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The E-3 Sentry is an airborne warning and control system, or AWACS, aircraft with an integrated command and control battle management, or C2BM, surveillance, target detection, and tracking platform. The aircraft provides an accurate, real-time picture of the battlespace to the Joint Air Operations Center. AWACS provides situational awareness of friendly, neutral and hostile activity, command and control of an area of responsibility, battle management of theater forces, all-altitude and all-weather surveillance of the battle space, and early warning of enemy actions during joint, allied, and coalition operations.
Engineering, test and evaluation began on the first E-3 Sentry in October 1975. In March 1977 the 552nd Airborne Warning and Control Wing (now 552nd Air Control Wing, Tinker Air Force Base, Okla.), received the first E-3s.
As proven in operations Desert Storm, Allied Force, Enduring Freedom, Iraqi Freedom, and Odyssey Dawn/Unified Protector the E-3 Sentry is the world’s premier C2BM aircraft. They provide radar surveillance and control in addition to providing senior leadership with time-critical information on the actions of enemy forces. The E-3 has also deployed to support humanitarian relief operations in the US following Hurricanes Rita and Katrina, coordinating rescue efforts between military and civilian authorities.
The data collection capability of the E-3 radar and computer subsystems allowed an entire air war to be recorded for the first time in the history of aerial warfare.
‘I was one of the systems engineers responsible for the design and development of AWACS. It happens that one of the studies I did was on the vulnerability of AWACS to enemy attack. This was in the 1970’s when the E-3 plane was first produced, so my information is rather dated. I’m sure improvements have been made.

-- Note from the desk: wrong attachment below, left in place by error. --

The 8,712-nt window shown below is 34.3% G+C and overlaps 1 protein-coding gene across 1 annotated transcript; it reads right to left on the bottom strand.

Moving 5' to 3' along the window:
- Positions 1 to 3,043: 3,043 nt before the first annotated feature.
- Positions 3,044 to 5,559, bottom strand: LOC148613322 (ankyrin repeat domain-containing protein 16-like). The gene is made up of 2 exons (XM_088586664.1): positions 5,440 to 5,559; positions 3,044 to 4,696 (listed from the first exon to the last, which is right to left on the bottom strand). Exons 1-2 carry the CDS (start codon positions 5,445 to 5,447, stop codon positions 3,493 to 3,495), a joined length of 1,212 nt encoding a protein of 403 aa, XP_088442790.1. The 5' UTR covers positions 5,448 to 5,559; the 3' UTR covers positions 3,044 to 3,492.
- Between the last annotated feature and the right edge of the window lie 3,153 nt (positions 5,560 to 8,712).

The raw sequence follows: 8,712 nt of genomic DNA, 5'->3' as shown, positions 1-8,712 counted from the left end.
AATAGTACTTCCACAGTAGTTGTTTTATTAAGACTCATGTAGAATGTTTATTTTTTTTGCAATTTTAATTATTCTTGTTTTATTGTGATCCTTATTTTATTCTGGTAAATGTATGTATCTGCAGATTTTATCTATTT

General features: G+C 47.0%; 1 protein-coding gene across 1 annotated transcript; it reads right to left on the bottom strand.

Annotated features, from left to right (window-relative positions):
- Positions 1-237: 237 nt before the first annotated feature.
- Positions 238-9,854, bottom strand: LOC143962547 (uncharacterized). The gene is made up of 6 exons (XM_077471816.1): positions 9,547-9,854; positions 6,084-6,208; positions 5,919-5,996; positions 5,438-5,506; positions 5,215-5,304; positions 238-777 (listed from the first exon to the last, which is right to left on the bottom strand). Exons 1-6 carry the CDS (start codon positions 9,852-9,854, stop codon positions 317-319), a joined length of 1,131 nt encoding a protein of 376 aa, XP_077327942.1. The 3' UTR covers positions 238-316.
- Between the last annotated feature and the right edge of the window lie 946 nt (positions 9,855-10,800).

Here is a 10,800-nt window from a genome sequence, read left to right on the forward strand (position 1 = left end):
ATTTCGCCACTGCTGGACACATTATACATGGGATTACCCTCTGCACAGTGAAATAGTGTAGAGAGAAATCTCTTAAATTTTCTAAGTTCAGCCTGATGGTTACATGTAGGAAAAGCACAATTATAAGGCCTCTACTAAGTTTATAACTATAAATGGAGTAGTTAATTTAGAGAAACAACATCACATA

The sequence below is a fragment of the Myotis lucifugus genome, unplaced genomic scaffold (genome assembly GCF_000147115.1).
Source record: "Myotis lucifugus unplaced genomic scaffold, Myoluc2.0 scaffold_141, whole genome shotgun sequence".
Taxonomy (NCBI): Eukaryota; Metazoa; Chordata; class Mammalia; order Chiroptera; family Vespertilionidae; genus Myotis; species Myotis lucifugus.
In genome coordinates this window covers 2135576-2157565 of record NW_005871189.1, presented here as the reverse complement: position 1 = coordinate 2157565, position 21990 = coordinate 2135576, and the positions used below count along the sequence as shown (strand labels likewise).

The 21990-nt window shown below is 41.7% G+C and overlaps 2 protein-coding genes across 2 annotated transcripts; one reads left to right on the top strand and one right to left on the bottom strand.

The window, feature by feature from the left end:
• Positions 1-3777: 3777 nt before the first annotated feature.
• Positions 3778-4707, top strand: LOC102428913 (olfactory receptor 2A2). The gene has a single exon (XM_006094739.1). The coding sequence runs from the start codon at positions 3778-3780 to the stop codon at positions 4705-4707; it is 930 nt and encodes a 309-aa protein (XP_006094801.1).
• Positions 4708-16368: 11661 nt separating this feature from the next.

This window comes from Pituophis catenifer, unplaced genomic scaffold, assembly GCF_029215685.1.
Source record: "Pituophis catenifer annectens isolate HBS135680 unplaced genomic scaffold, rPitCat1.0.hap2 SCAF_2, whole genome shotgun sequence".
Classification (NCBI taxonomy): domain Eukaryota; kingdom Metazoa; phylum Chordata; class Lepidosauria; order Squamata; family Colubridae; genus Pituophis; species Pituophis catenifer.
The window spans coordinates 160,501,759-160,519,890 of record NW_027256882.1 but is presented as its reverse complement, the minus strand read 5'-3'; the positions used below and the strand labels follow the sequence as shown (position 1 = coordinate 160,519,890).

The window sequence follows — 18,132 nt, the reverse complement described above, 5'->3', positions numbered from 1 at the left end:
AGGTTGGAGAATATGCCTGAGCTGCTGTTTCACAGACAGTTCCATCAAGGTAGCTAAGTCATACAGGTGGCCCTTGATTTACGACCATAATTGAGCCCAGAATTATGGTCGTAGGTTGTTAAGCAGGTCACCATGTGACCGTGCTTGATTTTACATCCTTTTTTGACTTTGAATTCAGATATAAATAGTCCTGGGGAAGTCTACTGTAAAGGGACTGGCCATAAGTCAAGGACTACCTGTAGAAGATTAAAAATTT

‘First off, AWACS had two basic missions types. In one case, the plane loitered at some distance and surveyed the horizon. I can’t give you numbers, but the radar is very accurate for a very long distance. (So accurate, we could tell by the radar signature what the target was, what armaments it was carrying, and how many were left.) In the event an enemy fighter came our way, we would simply call up our own fighters to take them out. I did the calculations for “probability of kill” in various scenarios, and the net of it is that AWACS was not likely to suffer any dents.
‘The second case was more of a problem. This is where AWACS was over the battlefield providing ground support. (Besides aircraft, we could pick out vehicles on the ground even under dense cover). The problem in this situation was that the enemy aircraft might be right below us, or at least quite close. For this situation, we would need our own forces to fly alongside. Unlike AWACS, however, their time in the air is much more limited, so we’d need constant cycling of our defensive forces. Probability of kill was still high, but not so high that every crew position didn’t have an escape hatch.
‘The real problem was long range missiles. AWACS was radiating loudly on so many frequencies that a spit ball thrown into the air would likely be drawn to it by the static charge. Only a missile with a guidance system made in China might miss. Survivability was under 3 minutes unless the countermeasures were successful, which many times they are…. but many times, are not.’
‘So, we depended on careful deployment to NOT get us into those situations.
‘At this point, I think the best answer is that no fighter would go after AWACS because that would likely fail. But, if the enemy hoped to engage in any dogfighting, they had better start with a few long-range air defense missiles.’
According to Grupé the AWACS also ‘contributed to the invention of stealth technology. You see, when AWACS turns and runs, it’s own tail got in the way of the radar and created a 30+ degree blind spot. After various solutions were considered, like inverting the tail, or making it out of some composite material, these were abandoned when someone discovered that they could make the tail all but disappear with a careful coating of a dielectric paint. WHOA! That *literally* saved AWACS’ ass, but very quickly became a VERY big secret…. not to be mentioned again anywhere. It led to the F-117. But 40+ years later, it’s now out of the bag so it doesn’t matter anymore.’
Photo credit: Master Sgt. Dave Nolan / U.S. Air Force
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